Scientists at MIT’s Computer Science and Artificial Intelligence Laboratory (CSAIL) recently devised a method to protect the network and cut costs when the fibre goes down. Their “ARROW” technology reconfigures optical light from a broken fibre to healthy fibres while utilizing an online algorithm to proactively plan for future fibre cuts ahead of time depending on real-time Internet traffic demands.
ARROW is based on two distinct approaches: “failure-aware traffic engineering (TE),” which directs traffic to where the bandwidth resources are after fibre breaks, and “wavelength reconfiguration,” which recovers failed bandwidth resources by reconfiguring the light.
Despite its strength, this combination is theoretically difficult to solve due to its NP-hardness in computational complexity theory.
The team devised a unique method that can generate “LotteryTickets” as an abstraction for the “wavelength reconfiguration problem” on optical fibres while only feeding relevant information into the “traffic engineering problem.” This works in tandem with their “optical restoration approach,” which transfers light from the cut fibre to “surrogate” healthy fibres to restore network connectivity. The system also considers real-time traffic while optimizing for optimal network throughput.
“ARROW can be used to improve service availability and enhance the resiliency of the Internet infrastructure against fiber cuts. It renovates the way we think about the relationship between failures and network management—previously failures were deterministic events, where failure meant failure, and there was no way around it except over-provisioning the network,” says MIT postdoc Zhizhen Zhong, the lead author on a new paper about ARROW. “With ARROW, some failures can be eliminated or partially restored, and this changes the way we think about network management and traffic engineering, opening up opportunities for rethinking traffic engineering systems, risk assessment systems, and emerging applications too.”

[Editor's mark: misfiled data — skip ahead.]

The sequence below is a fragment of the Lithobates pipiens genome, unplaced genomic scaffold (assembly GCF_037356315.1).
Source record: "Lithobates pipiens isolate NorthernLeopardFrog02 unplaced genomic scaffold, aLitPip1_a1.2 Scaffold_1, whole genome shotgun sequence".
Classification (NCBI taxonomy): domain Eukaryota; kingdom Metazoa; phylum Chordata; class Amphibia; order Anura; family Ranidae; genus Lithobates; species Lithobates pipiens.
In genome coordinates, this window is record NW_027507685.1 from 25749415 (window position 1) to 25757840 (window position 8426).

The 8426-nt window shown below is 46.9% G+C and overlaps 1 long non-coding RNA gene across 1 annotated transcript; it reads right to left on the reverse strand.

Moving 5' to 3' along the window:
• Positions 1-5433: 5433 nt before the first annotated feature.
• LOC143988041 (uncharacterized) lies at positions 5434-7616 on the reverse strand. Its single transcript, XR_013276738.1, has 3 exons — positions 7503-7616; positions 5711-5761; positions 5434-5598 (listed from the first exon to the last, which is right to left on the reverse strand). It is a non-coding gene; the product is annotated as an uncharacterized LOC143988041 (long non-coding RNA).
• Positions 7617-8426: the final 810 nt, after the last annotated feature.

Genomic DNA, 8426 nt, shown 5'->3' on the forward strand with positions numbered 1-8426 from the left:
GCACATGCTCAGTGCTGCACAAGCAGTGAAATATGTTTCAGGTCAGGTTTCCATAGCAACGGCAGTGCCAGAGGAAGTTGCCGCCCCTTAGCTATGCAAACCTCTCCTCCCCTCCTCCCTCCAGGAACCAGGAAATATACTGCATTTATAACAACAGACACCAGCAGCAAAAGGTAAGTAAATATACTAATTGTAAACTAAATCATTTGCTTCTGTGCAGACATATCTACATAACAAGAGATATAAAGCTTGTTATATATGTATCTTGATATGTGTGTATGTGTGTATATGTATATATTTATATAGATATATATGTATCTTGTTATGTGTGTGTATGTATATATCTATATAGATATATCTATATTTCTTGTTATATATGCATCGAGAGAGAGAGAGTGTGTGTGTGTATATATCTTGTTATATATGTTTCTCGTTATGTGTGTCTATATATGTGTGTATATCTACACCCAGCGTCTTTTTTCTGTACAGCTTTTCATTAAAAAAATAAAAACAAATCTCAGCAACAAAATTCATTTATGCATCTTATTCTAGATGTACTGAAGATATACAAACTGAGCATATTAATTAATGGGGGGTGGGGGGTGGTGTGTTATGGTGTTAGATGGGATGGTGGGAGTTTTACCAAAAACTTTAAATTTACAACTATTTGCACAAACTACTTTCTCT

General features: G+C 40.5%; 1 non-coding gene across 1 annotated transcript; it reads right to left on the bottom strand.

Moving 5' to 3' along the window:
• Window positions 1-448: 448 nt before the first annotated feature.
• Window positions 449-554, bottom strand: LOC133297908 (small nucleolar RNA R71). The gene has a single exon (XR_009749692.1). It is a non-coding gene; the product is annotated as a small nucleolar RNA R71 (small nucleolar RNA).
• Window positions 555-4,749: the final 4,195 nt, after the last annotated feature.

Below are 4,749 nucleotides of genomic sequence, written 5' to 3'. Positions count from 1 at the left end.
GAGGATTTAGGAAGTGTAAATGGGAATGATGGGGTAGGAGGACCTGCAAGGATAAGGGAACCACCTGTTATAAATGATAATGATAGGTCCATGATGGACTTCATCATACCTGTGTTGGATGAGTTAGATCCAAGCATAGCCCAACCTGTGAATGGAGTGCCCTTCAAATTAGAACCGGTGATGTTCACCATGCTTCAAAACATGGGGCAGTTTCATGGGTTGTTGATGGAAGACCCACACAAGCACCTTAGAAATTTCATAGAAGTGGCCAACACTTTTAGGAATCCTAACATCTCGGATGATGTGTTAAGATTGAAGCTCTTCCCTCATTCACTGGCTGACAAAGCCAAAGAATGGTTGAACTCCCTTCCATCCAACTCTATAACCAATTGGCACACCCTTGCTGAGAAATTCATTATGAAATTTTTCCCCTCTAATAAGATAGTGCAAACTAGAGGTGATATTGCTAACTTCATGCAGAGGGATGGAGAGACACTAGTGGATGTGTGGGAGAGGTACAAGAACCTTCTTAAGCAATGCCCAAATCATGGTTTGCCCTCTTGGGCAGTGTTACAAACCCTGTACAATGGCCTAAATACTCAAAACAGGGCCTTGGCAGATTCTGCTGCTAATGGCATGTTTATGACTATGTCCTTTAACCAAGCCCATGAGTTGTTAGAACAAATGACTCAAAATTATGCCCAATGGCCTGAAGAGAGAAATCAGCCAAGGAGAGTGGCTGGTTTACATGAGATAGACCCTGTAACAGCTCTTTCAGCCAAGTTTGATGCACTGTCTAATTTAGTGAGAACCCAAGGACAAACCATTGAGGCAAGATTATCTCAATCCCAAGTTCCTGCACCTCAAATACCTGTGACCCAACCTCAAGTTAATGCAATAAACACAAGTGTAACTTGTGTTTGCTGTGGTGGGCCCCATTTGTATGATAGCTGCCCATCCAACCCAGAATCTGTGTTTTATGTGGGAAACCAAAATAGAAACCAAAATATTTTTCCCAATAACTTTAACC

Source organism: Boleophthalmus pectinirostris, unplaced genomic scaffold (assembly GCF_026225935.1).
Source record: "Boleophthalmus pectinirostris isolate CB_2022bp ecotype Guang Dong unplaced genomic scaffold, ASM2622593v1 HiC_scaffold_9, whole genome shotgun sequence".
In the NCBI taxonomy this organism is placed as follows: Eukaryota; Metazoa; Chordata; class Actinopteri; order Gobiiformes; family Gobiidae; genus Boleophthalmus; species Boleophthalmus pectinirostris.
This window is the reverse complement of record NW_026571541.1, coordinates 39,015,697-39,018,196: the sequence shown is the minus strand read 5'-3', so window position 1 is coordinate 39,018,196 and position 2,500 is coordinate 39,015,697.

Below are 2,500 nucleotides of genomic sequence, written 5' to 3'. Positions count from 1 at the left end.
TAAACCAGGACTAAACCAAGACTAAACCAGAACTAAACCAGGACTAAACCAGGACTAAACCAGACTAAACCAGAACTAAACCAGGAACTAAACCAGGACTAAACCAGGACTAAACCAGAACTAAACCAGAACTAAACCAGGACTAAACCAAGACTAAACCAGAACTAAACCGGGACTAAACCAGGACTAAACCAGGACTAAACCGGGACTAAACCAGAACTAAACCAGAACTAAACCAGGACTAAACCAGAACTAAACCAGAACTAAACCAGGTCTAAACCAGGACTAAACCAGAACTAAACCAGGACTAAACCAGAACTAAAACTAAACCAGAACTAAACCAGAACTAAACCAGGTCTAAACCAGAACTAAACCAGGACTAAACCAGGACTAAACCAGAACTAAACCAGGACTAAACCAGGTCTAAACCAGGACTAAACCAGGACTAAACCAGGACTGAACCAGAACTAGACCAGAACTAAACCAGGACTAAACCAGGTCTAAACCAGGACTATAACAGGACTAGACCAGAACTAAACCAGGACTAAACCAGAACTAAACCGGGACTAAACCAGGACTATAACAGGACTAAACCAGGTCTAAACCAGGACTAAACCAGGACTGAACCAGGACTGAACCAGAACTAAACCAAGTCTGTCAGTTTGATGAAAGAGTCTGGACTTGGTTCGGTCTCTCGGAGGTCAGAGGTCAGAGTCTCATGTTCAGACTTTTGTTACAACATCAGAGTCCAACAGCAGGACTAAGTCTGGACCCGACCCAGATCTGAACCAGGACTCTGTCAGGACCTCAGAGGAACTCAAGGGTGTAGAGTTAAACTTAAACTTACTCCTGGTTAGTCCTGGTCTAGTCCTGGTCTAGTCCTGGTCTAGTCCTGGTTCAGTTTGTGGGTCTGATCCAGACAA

“We are excited that there would be many practical challenges ahead to bring ARROW from research lab ideas to real world systems that serve billions of people, and possibly reduce the number of service interruptions that we experience today, such as less news reports on how fiber cuts affect Internet connectivity,” says Zhong. “We hope that ARROW could make our Internet more resilient to failures with less cost.”